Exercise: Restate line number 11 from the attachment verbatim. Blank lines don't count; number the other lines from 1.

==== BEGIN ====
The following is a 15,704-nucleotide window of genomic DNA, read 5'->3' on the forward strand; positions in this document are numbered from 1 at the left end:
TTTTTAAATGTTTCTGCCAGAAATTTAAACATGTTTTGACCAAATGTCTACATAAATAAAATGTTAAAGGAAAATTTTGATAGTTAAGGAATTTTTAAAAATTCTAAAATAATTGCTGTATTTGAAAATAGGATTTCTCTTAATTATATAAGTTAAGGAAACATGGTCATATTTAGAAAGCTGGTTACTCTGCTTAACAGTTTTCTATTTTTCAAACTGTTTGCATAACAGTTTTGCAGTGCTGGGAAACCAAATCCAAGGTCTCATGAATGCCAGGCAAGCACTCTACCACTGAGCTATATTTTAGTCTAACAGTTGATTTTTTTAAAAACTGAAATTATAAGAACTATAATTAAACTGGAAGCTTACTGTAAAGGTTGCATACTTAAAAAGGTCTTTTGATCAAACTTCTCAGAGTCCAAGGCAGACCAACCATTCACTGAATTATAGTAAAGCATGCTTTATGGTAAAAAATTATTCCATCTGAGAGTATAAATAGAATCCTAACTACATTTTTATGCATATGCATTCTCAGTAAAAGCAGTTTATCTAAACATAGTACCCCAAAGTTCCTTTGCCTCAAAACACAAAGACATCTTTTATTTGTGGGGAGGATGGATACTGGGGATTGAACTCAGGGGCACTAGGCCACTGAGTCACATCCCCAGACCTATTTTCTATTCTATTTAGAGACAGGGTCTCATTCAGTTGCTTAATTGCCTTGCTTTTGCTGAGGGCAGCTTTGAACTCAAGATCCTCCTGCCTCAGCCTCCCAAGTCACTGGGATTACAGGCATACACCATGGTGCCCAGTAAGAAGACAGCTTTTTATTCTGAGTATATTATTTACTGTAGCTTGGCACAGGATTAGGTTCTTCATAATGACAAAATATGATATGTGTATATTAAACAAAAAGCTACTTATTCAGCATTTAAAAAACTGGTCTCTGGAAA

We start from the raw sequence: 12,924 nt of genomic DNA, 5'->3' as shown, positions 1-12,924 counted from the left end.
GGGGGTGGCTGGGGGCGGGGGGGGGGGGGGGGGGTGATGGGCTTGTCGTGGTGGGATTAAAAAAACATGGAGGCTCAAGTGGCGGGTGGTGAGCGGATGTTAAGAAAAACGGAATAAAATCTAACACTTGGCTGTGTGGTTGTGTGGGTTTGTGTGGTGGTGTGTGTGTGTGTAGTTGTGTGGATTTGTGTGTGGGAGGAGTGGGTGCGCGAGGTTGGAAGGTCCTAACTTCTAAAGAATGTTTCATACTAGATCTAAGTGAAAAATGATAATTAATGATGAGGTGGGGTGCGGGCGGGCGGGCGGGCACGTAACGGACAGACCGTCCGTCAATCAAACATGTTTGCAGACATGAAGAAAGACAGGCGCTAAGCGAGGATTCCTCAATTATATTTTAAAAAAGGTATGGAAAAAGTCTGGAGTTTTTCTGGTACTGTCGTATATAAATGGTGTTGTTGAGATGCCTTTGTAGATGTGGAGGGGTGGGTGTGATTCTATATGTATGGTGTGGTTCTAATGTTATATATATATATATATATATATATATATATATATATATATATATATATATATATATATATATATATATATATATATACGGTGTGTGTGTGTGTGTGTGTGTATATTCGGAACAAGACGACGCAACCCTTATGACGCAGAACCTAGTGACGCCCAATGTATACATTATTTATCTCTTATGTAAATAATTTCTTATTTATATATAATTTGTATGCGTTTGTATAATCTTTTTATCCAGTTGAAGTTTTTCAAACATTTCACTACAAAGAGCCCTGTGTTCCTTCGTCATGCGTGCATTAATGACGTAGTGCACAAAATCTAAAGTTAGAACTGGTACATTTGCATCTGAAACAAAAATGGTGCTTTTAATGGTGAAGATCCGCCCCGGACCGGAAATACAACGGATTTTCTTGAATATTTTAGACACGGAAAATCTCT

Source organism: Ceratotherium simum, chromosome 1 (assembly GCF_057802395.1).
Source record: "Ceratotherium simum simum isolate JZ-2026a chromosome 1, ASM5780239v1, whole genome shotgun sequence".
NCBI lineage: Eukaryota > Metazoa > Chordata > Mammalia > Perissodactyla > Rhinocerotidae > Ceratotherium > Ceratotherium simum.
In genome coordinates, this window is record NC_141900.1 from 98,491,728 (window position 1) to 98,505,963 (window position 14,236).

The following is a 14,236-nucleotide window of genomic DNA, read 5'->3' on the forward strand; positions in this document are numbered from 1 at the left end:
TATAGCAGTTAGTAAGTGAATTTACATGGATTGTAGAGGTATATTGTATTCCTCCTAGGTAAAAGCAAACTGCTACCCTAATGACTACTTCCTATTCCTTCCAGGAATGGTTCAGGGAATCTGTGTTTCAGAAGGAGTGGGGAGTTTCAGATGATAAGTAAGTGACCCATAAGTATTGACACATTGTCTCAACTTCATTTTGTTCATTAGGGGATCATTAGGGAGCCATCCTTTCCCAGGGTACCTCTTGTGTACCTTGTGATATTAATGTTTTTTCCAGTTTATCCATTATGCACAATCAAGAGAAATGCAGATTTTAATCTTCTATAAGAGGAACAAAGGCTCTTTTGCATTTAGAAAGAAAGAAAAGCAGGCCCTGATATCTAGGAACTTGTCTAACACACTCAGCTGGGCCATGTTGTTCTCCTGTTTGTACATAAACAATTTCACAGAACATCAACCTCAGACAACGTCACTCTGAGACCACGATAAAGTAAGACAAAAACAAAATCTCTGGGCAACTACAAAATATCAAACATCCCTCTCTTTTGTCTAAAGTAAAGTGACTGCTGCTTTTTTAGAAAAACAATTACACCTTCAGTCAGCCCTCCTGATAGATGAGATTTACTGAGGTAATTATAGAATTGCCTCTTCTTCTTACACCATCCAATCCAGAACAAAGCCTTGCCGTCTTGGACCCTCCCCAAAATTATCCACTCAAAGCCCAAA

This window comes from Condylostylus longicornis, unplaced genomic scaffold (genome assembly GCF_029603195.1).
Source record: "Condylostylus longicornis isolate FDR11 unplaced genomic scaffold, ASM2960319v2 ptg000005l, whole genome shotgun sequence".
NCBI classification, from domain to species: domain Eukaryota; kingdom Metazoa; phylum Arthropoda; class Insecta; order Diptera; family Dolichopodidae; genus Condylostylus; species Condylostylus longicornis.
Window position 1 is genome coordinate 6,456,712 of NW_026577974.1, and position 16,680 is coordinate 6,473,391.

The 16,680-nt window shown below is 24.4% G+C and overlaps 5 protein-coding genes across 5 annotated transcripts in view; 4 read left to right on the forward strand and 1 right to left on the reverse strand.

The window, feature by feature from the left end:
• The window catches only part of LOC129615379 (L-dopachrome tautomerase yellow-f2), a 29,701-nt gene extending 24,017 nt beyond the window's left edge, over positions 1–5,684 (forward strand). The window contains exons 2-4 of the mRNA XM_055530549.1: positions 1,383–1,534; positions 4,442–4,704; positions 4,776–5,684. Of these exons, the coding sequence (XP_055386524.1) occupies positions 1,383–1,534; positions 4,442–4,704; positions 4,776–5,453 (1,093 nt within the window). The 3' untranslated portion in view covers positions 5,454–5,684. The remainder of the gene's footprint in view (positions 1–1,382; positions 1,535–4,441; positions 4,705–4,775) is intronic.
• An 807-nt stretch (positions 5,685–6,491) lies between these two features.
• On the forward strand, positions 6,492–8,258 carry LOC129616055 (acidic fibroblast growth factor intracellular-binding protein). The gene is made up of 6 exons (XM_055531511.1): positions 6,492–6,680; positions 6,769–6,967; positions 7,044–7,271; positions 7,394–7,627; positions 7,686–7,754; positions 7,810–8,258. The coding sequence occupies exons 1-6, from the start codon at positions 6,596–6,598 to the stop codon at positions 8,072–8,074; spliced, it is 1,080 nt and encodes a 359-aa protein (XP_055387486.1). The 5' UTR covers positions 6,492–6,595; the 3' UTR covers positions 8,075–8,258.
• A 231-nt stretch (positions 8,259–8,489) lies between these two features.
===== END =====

This window comes from Condylostylus longicornis, unplaced genomic scaffold (genome assembly GCF_029603195.1).